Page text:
Exceeding Your Vision

The following is not an excerpt from my new book, Leadership Starts (and Ends) in Your Head…the rest is detail.  But, I’d be remiss if I didn’t mention it here (and highly recommend it).



-What do you want to be when you grow up?

-Now that you’ve graduated, what are your plans?

-Congratulations on your marriage.  Here’s to a long and happy life!  Where are you two planning to live?

-I heard about your new job.  That’s great!  What are your prospects for career growth there?

-I heard you don’t really like your job?  What would you do if money wasn’t an object?

Each of these questions are about goals and vision.  Where do you see yourself today and in the future?  What defines success for you and how will you get there?  What path are you on and will it get you where you want to go?

But, what happens when you reach your future?  Will you know you’ve arrived?  What happens when your vision for the future comes true?

You achieve, even exceed, everything you had in mind when you started.  You exceed your vision.

Sounds like a good problem to have.

Consider the retiree who has no idea what to do with his/her time now that work doesn’t occupy their day.  The stay-at-home mom whose kids are all grown up and moved away.  The thirty-two-year-old internet entrepreneur who just sold his company for $500 million.  They have reached their goal line, that place they’ve dreamed about.

Their vision led them here, but what’s next?

I’m reminded of a quote by Walt Disney:  “All of our dreams can come true, if we have the courage to pursue them.”

For most, the courageous part is the pursuit.  For others, courage is their willingness to find new dreams when the first ones come true.

As we go through our lives, chasing goals, climbing mountains, and living the dream, it might be worthwhile to extend our vision.  Look past our first set of goals; the ones that occupy most of our time.

Look toward the greater goals, and broader definitions of our dreams.  Seek the true definition of our potential.  Our ultimate purpose.

Consult not your fears but your hopes and your dreams. Think not about your frustrations, but about your unfulfilled potential. Concern yourself not with what you tried and failed in, but with what it is still possible for you to do.  -Pope John XXIII


© 2014 Bob Dailey.  All rights reserved.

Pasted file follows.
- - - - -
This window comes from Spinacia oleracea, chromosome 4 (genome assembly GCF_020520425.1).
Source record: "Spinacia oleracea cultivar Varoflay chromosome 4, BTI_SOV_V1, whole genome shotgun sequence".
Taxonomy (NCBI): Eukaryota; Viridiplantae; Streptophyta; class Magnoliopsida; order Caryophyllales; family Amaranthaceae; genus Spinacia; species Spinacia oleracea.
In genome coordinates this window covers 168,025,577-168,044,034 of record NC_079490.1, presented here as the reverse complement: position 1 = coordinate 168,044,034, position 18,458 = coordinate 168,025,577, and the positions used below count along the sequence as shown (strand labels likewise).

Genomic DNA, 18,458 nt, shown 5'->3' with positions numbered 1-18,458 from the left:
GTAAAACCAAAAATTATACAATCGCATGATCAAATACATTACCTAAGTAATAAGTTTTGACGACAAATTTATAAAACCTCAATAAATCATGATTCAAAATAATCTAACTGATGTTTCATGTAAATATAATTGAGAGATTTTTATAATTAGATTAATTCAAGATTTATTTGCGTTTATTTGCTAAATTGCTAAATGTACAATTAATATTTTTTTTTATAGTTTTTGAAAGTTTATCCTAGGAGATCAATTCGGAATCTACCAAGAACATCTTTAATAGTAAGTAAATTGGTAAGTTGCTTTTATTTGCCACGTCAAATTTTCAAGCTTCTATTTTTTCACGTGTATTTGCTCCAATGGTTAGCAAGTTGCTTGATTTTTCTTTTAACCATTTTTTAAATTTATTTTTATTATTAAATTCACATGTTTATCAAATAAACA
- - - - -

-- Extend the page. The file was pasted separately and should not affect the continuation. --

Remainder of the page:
No One is “Just a…”

Listen closely, and you’ll hear the “I’m just a…” phrase applied in many circumstances. You may even use it yourself. I’ve inflicted it on myself a time or two (or three).

“I don’t know the answer, I’m just a temp.”

“I can’t authorize that refund, I’m just a cashier.”

“Clearly, nobody here cares what I think.  I’m just a worker bee.”

“I could probably help those wounded veterans, but I’m just a private citizen.  I’m sure there’s a government agency for that.”

“There’s no way I could ever do that job.  I’m just a high school graduate.”

Listen closely, and you’ll hear the “I’m just a…” phrase applied in many circumstances.  You may even use it yourself.  I’ve inflicted it on myself a time or two (or three).

Ownership is risky.  It requires personal responsibility, a willingness to step up, make hard choices, and be held accountable for your actions.  “I’m just a…” is a ticket to minimizing the expectations we place on ourselves.

The Dark Side

“Just a…” has an even darker side.  It can be used to limit the expectations we place on those around us:

  • “John’s a decent manager, but he’s really just a guy keeping the trains coming in on time.  I doubt he could step into anything new.”
  • “She’s just a summer intern, so I don’t expect her to light the world on fire for us.”
  • “He’s just a beginner, so we need to cut him some slack.”
  • “She’s just a kid.”
  • “He’s just a drug addict, so he will never amount to much.”

When expectations are minimized, minimized outcomes usually follow.

Applying the “just a…” phrase to anyone, including ourselves, ignores potential.  It ignores our ability to grow, change, improve, and amaze.

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